United is completing about 10 percent of its work at night, when traffic is less, so that lane closures and lane shifts are kept to a minimum. Hedgpath and an associate also rigged several different kinds of “man baskets” so girder work could be accomplished while workmen were suspended above moving traffic.

Girders are being placed using Link-Belt LS-218 cranes as well as a 150-ton Link-Belt 238. A Tadano all-terrain truck crane also has been put to work there.

“The schedule has been tight, but we’re doing good work,” Hedgpath said of the pace at the interchanges. He credits his project superintendent, Jim Isgett, with keeping things moving.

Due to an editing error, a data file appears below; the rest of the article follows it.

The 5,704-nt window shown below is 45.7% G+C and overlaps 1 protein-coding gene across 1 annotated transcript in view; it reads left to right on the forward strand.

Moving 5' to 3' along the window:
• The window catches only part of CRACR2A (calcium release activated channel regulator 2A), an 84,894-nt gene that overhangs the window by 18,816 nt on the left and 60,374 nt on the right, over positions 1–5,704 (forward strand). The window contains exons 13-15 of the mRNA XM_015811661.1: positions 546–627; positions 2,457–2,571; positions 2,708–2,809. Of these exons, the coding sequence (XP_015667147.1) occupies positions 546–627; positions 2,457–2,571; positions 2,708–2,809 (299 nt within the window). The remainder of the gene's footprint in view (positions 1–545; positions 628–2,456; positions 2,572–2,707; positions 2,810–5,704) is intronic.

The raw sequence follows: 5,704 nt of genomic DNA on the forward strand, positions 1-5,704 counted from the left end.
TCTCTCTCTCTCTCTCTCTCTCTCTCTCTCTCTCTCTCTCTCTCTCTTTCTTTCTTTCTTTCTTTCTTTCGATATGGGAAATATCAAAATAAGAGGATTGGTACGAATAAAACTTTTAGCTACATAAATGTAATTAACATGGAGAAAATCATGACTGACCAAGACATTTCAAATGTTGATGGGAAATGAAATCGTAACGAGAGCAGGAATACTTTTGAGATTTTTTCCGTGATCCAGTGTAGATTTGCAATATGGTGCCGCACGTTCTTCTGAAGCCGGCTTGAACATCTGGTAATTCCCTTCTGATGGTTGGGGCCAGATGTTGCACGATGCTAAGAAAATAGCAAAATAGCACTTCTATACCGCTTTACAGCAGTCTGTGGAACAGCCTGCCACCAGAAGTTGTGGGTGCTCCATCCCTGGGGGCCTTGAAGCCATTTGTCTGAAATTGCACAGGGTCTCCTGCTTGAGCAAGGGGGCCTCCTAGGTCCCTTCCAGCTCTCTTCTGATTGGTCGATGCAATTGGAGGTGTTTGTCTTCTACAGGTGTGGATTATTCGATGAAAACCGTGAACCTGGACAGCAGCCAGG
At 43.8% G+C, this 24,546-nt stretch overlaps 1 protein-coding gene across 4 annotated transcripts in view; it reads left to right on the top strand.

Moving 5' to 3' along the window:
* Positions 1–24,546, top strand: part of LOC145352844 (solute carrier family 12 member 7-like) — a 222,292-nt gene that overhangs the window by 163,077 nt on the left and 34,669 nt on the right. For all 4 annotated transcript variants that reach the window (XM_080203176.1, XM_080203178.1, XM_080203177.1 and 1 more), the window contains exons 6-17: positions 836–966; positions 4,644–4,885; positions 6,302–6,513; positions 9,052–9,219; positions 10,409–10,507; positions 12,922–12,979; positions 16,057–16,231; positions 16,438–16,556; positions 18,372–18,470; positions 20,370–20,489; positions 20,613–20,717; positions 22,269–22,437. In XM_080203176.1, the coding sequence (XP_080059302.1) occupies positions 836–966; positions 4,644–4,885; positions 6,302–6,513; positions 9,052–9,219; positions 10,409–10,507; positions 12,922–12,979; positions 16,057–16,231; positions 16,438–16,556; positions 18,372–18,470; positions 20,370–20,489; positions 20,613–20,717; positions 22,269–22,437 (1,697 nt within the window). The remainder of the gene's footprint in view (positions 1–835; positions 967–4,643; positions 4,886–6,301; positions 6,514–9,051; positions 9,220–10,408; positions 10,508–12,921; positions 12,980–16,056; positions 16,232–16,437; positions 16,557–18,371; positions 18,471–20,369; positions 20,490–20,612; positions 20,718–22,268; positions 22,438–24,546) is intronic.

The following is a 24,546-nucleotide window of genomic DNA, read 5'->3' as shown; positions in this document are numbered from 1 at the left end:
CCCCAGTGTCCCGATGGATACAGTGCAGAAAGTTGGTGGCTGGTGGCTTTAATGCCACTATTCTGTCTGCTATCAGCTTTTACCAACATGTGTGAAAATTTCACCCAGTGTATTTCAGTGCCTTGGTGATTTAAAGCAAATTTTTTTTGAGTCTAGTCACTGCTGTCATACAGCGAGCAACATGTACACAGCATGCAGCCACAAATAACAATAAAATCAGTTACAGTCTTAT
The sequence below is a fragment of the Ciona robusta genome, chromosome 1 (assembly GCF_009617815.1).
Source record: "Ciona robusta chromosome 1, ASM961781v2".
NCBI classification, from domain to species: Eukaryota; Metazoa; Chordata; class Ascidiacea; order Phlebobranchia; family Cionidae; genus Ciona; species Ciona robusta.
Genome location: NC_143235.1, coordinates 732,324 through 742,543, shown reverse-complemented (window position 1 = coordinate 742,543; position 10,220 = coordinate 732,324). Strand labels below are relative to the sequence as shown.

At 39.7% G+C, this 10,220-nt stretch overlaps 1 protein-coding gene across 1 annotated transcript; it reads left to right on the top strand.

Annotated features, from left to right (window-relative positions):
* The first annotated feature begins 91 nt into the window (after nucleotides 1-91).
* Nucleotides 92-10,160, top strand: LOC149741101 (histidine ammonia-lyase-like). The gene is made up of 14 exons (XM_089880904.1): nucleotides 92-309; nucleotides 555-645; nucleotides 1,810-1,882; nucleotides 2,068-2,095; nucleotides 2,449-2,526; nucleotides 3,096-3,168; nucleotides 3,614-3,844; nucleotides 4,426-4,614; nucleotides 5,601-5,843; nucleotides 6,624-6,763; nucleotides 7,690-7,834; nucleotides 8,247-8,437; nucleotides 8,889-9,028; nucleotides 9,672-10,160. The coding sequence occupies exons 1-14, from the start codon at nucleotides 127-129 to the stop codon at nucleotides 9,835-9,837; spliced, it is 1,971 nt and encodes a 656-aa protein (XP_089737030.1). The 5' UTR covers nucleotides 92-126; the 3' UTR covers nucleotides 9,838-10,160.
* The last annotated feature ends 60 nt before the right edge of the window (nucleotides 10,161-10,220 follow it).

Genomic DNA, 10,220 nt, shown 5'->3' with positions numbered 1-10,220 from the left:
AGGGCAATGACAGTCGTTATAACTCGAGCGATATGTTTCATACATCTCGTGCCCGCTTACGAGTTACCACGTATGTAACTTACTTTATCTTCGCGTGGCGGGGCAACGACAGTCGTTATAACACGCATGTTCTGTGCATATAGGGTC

When the bridges are completed –– sometime between now and early December when the job is scheduled to be done –– the Parkway itself will be ready, too. A cement-treated aggregate base and a finish course already have been laid along the path that was tamped and carved by Goodson. Final asphalt work is well along. APAC is supplying the asphalt, nearly 200,000 tons (180,000 t) of it.

The Carolina Bays Parkway is expected to relieve traffic congestion for years to come, once the final phase of the roadway is built from Rt. 544. That stretch of pavement will swing down and around to rejoin a southern leg of U.S. 17.

But the Parkway wouldn’t have happened at all had not two things come together.